Single C file TLS 1.2/1.3 implementation, using tomcrypt as crypto library
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README.md

TLSe

Single C file TLS 1.3, 1.2, 1.1 and 1.0 implementation, using libtomcrypt as crypto library. It also supports DTLS 1.2 and 1.0, over SCTP. Before using tlse.c you may want to download and compile tomcrypt; alternatively you may use libtomcrypt.c (see Compiling). I'm working at an alternative efficient RSA signing, DH and Curve25519 implementation, to allow the compilation, alternatively, without tomcrypt, on devices where memory and code size is an issue.

Note: TLSe supports TLS 1.3 server-side only (no client yet). It does not implement 0-RTT.

Compiling

Simple TLS client: $ gcc tlshello.c -o tlshello -ltomcrypt -ltommath -DLTM_DESC

For debuging tls connections, the DEBUG flag must be set (-DDEBUG).

Simple TLS server: $ gcc tlsserverhello.c -o tlsserverhello -ltomcrypt -ltommath -DLTM_DESC

The entire library is a single c file that you just include in your source.

The library may also use the libtomcrypt.c amalgamation. In this case, the client may be compiled:

$ gcc tlshello.c -o tlshello -DTLS_AMALGAMATION

and the server:

$ gcc tlsserverhello.c -o tlsserverhello -DTLS_AMALGAMATION

tlse.h is optional (is safe to just include tlse.c). Alternatively, you may include tlse.h and add tlse.c to your makefile (useful when linking against C++).

If thread-safety is needed, you need to call tls_init() before letting any other threads in, and not use the same object from multiple threads without a mutex. Other than that, TLSe and libtomcrypt are thread-safe. Also, you may want to define LTC_PTHREAD if you're using libtomcrypt.

TLSe supports KTLS on linux kernel 4.13 or higher. KTLS is a TLS implementation in the linux kernel. If TLS_RX is not defined, KTLS is send-only (you may use send/sendfile to send data, but you may not use recv). Also, the negotiation must be handled by TLSe. If KTLS support is needed, define WITH_KTLS (compile with -DWITH_KTLS). Note that is not clear which header should be included for linux structure, you may need to check these structures and constants: https://github.com/torvalds/linux/blob/master/Documentation/networking/tls.txt.

Usage

You just #include "tlse.c" in your code. Everything is a single file.

Features

The main feature of this implementation is the ability to serialize TLS context, via tls_export_context and re-import it, via tls_import_context in another pre-forked worker process (socket descriptor may be sent via sendmsg).

For now it supports TLS 1.2, TLS 1.1 + 1.0 (when TLS_LEGACY_SUPPORT is defined / default is on), RSA, ECDSA, DHE, ECDHE ciphers: TLS_RSA_WITH_AES_128_CBC_SHA, TLS_RSA_WITH_AES_256_CBC_SHA, TLS_RSA_WITH_AES_128_CBC_SHA256, TLS_RSA_WITH_AES_256_CBC_SHA256, TLS_RSA_WITH_AES_128_GCM_SHA256, TLS_RSA_WITH_AES_256_GCM_SHA384, TLS_DHE_RSA_WITH_AES_128_CBC_SHA, TLS_DHE_RSA_WITH_AES_256_CBC_SHA, TLS_DHE_RSA_WITH_AES_128_CBC_SHA256, TLS_DHE_RSA_WITH_AES_256_CBC_SHA256, TLS_DHE_RSA_WITH_AES_128_GCM_SHA256, TLS_DHE_RSA_WITH_AES_256_GCM_SHA384, TLS_ECDHE_RSA_WITH_AES_128_CBC_SHA, TLS_ECDHE_RSA_WITH_AES_256_CBC_SHA, TLS_ECDHE_RSA_WITH_AES_128_CBC_SHA256, TLS_ECDHE_RSA_WITH_AES_128_GCM_SHA256, TLS_ECDHE_RSA_WITH_AES_256_GCM_SHA384, TLS_ECDHE_ECDSA_WITH_AES_128_CBC_SHA, TLS_ECDHE_ECDSA_WITH_AES_256_CBC_SHA, TLS_ECDHE_ECDSA_WITH_AES_128_CBC_SHA256, TLS_ECDHE_ECDSA_WITH_AES_256_CBC_SHA384, TLS_ECDHE_ECDSA_WITH_AES_128_GCM_SHA256 and TLS_ECDHE_ECDSA_WITH_AES_256_GCM_SHA384.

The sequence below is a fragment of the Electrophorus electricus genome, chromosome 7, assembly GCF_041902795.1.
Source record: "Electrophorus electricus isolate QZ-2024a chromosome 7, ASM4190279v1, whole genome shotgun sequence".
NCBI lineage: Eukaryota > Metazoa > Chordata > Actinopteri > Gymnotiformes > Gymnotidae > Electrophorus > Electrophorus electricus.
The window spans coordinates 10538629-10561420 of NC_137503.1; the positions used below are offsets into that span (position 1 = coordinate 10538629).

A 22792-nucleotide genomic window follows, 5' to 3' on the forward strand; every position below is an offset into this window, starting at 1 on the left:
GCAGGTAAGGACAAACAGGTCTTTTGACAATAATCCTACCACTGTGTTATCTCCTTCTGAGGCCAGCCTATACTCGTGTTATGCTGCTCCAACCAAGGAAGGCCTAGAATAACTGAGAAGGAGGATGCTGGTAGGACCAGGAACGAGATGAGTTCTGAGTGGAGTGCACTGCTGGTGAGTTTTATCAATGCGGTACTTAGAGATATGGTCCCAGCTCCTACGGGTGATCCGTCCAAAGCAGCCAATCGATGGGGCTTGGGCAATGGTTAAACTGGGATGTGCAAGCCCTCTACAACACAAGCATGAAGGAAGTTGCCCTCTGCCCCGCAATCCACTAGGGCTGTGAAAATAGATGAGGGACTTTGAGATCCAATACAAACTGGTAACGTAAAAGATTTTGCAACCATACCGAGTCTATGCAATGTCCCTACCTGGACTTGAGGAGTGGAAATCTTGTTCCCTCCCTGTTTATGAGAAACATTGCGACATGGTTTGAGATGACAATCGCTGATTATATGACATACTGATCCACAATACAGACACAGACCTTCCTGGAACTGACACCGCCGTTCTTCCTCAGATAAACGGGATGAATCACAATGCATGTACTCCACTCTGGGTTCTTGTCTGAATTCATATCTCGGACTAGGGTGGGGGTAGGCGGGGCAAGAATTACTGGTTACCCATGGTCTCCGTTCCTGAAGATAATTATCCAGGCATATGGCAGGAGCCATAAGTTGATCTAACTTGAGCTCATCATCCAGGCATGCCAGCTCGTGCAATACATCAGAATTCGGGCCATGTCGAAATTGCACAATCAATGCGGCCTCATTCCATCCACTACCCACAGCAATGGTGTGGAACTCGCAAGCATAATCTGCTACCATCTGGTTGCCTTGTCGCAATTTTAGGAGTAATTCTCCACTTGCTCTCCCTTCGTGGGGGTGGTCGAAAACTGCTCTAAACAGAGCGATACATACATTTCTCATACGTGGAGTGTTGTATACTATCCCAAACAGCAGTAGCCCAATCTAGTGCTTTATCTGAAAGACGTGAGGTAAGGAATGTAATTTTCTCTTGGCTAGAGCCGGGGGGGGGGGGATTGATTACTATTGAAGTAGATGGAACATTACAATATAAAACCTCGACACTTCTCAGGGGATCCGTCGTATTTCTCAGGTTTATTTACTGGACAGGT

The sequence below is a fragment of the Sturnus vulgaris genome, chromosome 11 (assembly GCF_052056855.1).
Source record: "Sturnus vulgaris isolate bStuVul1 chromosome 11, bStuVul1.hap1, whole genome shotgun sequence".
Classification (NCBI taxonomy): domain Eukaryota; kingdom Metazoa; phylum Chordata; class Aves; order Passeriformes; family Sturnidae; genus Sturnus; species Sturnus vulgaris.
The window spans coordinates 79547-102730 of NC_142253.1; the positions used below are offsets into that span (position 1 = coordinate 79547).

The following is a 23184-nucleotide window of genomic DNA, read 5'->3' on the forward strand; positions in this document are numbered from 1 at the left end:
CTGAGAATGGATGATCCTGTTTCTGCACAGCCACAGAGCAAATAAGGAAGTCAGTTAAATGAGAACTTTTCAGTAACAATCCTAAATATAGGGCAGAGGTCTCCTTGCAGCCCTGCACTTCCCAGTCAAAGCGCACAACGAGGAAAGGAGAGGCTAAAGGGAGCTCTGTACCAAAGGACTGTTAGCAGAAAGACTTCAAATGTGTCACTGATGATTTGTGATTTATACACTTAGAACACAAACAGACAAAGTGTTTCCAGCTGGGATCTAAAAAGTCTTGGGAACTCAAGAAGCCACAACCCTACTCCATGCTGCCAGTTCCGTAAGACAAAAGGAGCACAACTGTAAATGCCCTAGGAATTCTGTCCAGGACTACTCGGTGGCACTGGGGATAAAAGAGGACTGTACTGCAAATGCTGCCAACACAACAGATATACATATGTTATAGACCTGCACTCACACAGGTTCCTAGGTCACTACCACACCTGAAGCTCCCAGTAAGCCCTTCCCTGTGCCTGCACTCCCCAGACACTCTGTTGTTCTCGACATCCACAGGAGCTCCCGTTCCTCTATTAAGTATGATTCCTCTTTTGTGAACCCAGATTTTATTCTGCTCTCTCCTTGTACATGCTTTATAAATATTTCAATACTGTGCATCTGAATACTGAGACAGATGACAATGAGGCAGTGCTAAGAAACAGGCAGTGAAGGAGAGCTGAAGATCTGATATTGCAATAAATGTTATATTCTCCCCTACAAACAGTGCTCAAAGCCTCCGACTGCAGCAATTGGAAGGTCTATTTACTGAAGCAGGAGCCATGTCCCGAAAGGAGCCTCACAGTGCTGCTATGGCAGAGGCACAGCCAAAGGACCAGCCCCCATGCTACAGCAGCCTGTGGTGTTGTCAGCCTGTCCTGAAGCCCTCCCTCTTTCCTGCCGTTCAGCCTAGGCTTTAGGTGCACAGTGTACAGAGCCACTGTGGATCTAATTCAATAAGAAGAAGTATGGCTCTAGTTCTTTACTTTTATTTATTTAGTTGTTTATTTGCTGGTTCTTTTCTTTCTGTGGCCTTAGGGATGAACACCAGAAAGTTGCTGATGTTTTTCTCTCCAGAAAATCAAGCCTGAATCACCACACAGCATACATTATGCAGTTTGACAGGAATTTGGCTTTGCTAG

TLSe now supports ChaCha20/Poly1305 ciphers: TLS_ECDHE_RSA_WITH_CHACHA20_POLY1305_SHA256, TLS_ECDHE_ECDSA_WITH_CHACHA20_POLY1305_SHA256 and TLS_DHE_RSA_WITH_CHACHA20_POLY1305_SHA256. These ciphers are enabled by default.

It has a low level interface, efficient for non-blocking, asynchronous sockets, and a blocking, libssl-style interface.

It implements all that is needed for the TLS protocol version 1.2 and a pem/der parser. From tomcrypt it uses RSA, ECDSA and AES(GCM and CBC) encryption/decryption, SHA1, SHA256, SHA384, SHA512 and HMAC functions.

Now it supports client certificate. To request a client certificate, call tls_request_client_certificate(TLSContext *) following tls_accept(TLSContext *).

It implements SNI extension (Server Name Indication). To get the SNI string call tls_sni(TLSContext *). It also implements SCSV and ALPN (see tls_add_alpn(struct TLSContext *, const char *) and const char *tls_alpn(struct TLSContext *).

The library supports certificate validation by using tls_certificate_chain_is_valid, tls_certificate_chain_is_valid_root, tls_certificate_valid_subject and tls_certificate_is_valid(checks not before/not after). Note that certificates fed to tls_certificate_chain_is_valid must be in correct order (certificate 2 signs certificate 1, certificate 3 signs certificate 2 and so on; also certificate 1 (first) is the certificate to be used in key exchange).

This library was written to be used by my other projects Concept Applications Server and Concept Native Client

Examples

  1. examples/tlsclienthello.c simple client example
  2. examples/tlshelloworld.c simple server example
  3. examples/tlssimple.c simple blocking client using libssl-ish API
  4. examples/tlssimpleserver.c simple blocking server using libssl-ish API

After compiling the examples, in the working directory, you should put fullchain.pem and privkey.pem in a directory called testcert for running the server examples. I've used letsencrypt for certificate generation (is free!).

Important security note

Note that for DTLS, it doesn't implement a state machine, so using this DTLS implementation with UDP (server) may expose your server to DoS attack. The DTLS implementation in this library is meant to be used EXCLUSIVELY over SCTP sockets.

License

Public domain, BSD, MIT. Choose one.